Bahamas Internet Cable System (BICS-1) NSA/GCHQ-Tapped Undersea Cable Atlantic Ocean, 2015 (Image: Trevor Paglen/Metro Pictures)
Huge photographs of undersea telecommunications cables don’t seem the most obvious choice for an exclusive gallery located in the Chelsea area of New York City. But as the light shifts in the stark white gallery space, these pieces prove murkily gorgeous, the cables melting into their green and black background.
Columbus III NSA/GCHQ-Tapped Undersea Cable Atlantic Ocean, 2015 (Image: Trevor Paglen/Metro Pictures)
They are part ofsolo show at Metro Pictures. A geographer turned artist and campaigner, Paglen has a noble purpose, focusing on the technology and infrastructure of national security. His equally striking pictures of the coastlines of major cities, photographed in obscure hazes of white and blue, and juxtaposed with highly technical maps, carry a clearer didactic meaning.
NSA-Tapped Fiber Optic Cable Landing Site, New York City, New York, United States, 2015 (Image: Trevor Paglen/Metro Pictures)
The San Diego-San Francisco map has its part of the Southern Cross Cable – a trans-Pacific telecommunications network – stitched into its centre with purple tape. Coloured pins mark the locations of radar sites. In a small box above, “Seven International Choke Points” are represented on a miniature world map. There’s a distinctly home-made feel here, offsetting the highly professional photography. Add some redacted documents andfrom units such as (motto: “Resistance is Futile”), and that home comes across as belonging to a very tense paranoiac.
There’s more to this show than doom and gloom about the state; Paglen can be puckish as well, with a looping list of alphabetised Code Names of the Surveillance State culled fromand projects. Among the more than 4000 entries are “Bleak Inquiry”, “Bleeding Bunny”, “Gray Wacker”, “Gordian Knot” and “Heckled Pen”. These code names are presented without context, as if to crush the viewer with the blunt force of their absurdity. A gesture to that supposedly futile resistance is Autonomy Cube, a motherboard displayed under transparent glass that operates as a Wi-Fi hotspot, protected from government surveillance with anonymisation software (see below).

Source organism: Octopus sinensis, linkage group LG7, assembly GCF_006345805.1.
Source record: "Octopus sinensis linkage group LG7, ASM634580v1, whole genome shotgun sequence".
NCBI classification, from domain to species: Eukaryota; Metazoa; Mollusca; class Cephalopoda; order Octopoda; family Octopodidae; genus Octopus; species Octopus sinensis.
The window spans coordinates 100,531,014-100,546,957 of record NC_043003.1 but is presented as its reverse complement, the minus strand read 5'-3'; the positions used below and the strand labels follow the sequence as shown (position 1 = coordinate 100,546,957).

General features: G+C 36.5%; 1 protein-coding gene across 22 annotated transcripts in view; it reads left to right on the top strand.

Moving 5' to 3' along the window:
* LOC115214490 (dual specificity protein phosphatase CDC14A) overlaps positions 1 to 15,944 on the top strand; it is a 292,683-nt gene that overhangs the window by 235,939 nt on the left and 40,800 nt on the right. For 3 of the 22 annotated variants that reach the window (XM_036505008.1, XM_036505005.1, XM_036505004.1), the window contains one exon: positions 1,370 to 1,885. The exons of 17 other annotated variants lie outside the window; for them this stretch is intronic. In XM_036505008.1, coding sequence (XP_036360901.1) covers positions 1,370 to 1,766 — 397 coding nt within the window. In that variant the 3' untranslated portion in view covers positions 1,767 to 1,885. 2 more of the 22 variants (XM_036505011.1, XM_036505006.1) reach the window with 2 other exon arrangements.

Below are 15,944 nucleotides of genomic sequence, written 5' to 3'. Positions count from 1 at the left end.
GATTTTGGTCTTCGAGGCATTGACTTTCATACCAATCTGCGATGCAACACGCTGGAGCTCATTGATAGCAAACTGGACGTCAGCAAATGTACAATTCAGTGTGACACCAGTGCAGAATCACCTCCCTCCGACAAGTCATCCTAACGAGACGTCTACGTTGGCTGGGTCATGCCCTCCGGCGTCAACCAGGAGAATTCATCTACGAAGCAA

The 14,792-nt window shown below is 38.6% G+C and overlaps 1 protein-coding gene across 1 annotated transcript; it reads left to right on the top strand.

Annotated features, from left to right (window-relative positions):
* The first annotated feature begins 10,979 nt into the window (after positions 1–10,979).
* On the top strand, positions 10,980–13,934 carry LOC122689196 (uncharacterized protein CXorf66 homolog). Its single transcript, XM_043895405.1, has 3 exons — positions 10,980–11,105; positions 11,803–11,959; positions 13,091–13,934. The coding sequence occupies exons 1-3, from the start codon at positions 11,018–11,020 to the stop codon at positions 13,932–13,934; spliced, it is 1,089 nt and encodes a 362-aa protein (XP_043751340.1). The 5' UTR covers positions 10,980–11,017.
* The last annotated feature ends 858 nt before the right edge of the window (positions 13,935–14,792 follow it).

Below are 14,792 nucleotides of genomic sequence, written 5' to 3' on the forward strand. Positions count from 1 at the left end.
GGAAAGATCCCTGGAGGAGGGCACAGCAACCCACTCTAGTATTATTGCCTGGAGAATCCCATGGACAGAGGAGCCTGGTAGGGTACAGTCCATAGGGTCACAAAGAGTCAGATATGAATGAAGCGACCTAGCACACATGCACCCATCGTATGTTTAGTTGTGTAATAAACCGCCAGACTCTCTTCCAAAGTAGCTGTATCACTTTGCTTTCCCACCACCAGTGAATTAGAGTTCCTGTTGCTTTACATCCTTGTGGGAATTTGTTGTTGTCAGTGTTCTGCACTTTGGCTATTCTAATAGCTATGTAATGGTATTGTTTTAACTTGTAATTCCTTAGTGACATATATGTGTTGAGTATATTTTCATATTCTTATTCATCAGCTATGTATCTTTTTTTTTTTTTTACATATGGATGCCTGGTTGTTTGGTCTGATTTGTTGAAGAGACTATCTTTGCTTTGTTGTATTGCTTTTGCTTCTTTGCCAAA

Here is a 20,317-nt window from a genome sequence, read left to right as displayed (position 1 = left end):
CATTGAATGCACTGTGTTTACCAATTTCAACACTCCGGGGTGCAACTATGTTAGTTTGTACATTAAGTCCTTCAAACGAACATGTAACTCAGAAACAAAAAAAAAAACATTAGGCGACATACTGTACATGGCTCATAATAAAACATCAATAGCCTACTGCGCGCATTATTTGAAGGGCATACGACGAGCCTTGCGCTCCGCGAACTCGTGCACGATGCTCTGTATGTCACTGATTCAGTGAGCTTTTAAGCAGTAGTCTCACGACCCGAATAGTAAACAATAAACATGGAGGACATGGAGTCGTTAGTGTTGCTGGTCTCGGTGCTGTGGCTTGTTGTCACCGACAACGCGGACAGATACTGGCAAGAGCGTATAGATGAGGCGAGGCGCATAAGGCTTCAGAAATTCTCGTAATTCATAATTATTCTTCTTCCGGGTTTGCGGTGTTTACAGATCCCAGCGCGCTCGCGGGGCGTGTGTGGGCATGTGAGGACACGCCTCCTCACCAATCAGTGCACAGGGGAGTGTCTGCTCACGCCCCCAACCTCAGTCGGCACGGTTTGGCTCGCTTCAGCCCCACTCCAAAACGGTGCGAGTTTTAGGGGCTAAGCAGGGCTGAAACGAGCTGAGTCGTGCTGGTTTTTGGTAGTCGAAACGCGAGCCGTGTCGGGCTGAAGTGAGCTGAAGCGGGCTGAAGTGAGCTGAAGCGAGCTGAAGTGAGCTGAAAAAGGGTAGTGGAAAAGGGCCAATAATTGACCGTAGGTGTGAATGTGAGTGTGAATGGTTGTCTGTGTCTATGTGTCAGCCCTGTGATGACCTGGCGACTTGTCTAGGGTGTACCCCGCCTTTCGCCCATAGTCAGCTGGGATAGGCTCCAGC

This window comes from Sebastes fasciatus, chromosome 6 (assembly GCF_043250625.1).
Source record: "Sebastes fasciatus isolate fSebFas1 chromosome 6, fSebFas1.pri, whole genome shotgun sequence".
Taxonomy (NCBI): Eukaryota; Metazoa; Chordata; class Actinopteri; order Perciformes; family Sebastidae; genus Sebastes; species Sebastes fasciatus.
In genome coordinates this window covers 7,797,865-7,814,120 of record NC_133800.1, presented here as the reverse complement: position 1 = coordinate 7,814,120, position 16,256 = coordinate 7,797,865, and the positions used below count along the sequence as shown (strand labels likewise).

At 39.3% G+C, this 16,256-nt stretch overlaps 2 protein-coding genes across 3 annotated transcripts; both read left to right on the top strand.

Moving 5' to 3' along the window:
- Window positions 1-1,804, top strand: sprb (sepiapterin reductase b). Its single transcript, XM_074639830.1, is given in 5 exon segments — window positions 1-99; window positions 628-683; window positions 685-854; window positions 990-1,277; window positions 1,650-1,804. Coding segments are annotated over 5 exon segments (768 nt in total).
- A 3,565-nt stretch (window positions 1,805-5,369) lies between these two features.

Autonomy Cube, 2015 (Image: Trevor Paglen/Metro Pictures)
The most forceful piece on display – and the largest – is Eighty Nine Landscapes, comprised of footage that Paglen shot but did not use for Citizenfour,recent, Oscar-winning documentary on Edward Snowden. Two giant screens show complementary static shots of unnamed federal complexes, industrial parks and lonely outposts. The settings are invariably bleak: ominous blue-grey clouds impend over vacant horizons. With minimal background noise and a thrumming ambient soundtrack by Frank Kruse, Eighty Nine Landscapes is the security state as horror movie, in which all the violence takes place off-screen.
At the approaching footsteps of a security guard, patrolling yet another undisclosed location, you realise that for some, Paglen’s own filming could be construed as an act of aggression – although. Eighty Nine Landscapes sums up Paglen’s message: “they” might be watching, but we can always stare back.
Trevor Paglen’s exhibition is at Metro Pictures gallery in New York from 10 September until 24 October 2015.
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